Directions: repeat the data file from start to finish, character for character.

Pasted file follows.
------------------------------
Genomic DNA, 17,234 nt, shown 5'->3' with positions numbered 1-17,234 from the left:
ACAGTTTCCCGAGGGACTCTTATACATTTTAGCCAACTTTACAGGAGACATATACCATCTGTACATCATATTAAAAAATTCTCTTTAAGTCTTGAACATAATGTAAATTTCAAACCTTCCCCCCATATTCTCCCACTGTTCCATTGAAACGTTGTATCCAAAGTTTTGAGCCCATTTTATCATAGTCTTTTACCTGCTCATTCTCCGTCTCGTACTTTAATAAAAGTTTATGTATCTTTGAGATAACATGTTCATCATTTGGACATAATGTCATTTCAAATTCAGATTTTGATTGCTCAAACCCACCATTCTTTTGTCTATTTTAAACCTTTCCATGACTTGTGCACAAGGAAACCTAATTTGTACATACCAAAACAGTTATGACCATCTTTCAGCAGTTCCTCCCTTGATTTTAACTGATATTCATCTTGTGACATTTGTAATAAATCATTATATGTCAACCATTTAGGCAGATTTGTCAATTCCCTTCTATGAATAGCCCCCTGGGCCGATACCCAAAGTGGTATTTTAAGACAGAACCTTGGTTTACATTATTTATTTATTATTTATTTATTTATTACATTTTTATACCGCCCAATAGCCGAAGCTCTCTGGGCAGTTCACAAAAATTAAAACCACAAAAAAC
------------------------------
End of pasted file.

Genomic DNA, 17,234 nt, shown 5'->3' with positions numbered 1-17,234 from the left:
ACAGTTTCCCGAGGGACTCTTATACATTTTAGCCAACTTTACAGGAGACATATACCATCTGTACATCATATTAAAAAATTCTCTTTAAGTCTTGAACATAATGTAAATTTCAAACCTTCCCCCCATATTCTCCCACTGTTCCATTGAAACGTTGTATCCAAAGTTTTGAGCCCATTTTATCATAGTCTTTTACCTGCTCATTCTCCGTCTCGTACTTTAATAAAAGTTTATGTATCTTTGAGATAACATGTTCATCATTTGGACATAATGTCATTTCAAATTCAGATTTTGATTGCTCAAACCCACCATTCTTTTGTCTATTTTAAACCTTTCCATGACTTGTGCACAAGGAAACCTAATTTGTACATACCAAAACAGTTATGACCATCTTTCAGCAGTTCCTCCCTTGATTTTAACTGATATTCATCTTGTGACATTTGTAATAAATCATTATATGTCAACCATTTAGGCAGATTTGTCAATTCCCTTCTATGAATAGCCCCCTGGGCCGATACCCAAAGTGGTATTTTAAGACAGAACCTTGGTTTACATTATTTATTTATTATTTATTTATTTATTACATTTTTATACCGCCCAATAGCCGAAGCTCTCTGGGCAGTTCACAAAAATTAAAACCACAAAAAAC